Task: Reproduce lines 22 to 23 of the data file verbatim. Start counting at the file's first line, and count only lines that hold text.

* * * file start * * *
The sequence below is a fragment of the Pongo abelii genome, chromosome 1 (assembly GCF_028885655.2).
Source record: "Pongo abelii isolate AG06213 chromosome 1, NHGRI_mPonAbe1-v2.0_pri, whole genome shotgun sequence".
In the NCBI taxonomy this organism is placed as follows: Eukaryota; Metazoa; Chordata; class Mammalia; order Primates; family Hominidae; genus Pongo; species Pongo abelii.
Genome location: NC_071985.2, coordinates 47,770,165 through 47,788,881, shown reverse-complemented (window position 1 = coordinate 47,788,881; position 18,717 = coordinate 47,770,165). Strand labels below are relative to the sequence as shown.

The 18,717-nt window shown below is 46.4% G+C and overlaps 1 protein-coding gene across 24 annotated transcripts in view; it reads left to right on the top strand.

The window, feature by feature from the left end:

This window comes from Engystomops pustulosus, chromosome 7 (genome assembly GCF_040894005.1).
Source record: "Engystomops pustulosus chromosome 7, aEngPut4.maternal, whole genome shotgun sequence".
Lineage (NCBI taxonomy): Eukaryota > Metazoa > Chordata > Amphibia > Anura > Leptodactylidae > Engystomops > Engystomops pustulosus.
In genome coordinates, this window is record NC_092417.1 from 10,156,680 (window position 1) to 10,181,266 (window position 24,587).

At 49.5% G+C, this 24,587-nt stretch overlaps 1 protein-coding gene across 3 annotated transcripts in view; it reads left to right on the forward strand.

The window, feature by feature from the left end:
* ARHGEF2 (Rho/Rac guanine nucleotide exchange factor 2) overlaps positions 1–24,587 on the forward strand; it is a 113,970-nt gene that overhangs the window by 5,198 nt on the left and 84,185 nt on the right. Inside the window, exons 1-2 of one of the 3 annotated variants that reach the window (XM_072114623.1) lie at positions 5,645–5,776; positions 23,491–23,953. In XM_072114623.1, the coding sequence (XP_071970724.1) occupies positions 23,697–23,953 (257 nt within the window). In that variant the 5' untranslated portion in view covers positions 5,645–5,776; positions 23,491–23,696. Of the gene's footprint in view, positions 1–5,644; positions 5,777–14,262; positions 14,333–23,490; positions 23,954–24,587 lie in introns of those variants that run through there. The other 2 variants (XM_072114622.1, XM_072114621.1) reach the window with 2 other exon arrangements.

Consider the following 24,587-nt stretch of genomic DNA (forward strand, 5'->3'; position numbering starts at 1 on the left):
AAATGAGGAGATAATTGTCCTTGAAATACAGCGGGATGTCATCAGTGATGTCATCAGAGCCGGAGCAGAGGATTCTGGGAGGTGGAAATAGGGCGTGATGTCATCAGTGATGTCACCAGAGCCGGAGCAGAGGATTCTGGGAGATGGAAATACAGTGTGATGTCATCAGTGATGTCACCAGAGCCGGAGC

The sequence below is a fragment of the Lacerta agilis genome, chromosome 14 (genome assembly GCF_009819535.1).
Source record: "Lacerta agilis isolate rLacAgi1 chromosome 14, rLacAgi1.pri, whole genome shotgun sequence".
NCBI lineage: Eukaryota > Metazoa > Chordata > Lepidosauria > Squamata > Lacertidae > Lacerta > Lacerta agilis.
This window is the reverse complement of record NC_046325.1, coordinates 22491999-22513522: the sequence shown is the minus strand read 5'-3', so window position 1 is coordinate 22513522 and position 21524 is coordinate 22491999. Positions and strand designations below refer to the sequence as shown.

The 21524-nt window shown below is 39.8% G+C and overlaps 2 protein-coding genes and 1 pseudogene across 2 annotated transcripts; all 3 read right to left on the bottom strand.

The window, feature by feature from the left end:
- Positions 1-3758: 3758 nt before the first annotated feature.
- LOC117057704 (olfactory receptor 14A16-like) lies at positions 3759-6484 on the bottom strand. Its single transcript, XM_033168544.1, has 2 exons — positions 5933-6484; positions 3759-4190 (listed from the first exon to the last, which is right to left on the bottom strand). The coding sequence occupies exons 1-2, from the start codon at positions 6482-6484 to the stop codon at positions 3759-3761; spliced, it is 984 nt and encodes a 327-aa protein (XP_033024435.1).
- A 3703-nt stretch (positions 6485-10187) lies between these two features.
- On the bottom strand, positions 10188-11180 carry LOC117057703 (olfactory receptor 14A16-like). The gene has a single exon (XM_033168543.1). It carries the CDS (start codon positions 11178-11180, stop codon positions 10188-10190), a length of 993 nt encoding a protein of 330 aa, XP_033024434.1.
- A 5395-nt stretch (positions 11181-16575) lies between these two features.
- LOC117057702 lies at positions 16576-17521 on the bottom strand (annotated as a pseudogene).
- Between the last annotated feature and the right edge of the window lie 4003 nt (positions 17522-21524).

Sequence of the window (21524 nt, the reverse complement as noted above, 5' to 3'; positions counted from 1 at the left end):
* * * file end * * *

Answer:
- Positions 1-3758: 3758 nt before the first annotated feature.
- LOC117057704 (olfactory receptor 14A16-like) lies at positions 3759-6484 on the bottom strand. Its single transcript, XM_033168544.1, has 2 exons — positions 5933-6484; positions 3759-4190 (listed from the first exon to the last, which is right to left on the bottom strand). The coding sequence occupies exons 1-2, from the start codon at positions 6482-6484 to the stop codon at positions 3759-3761; spliced, it is 984 nt and encodes a 327-aa protein (XP_033024435.1).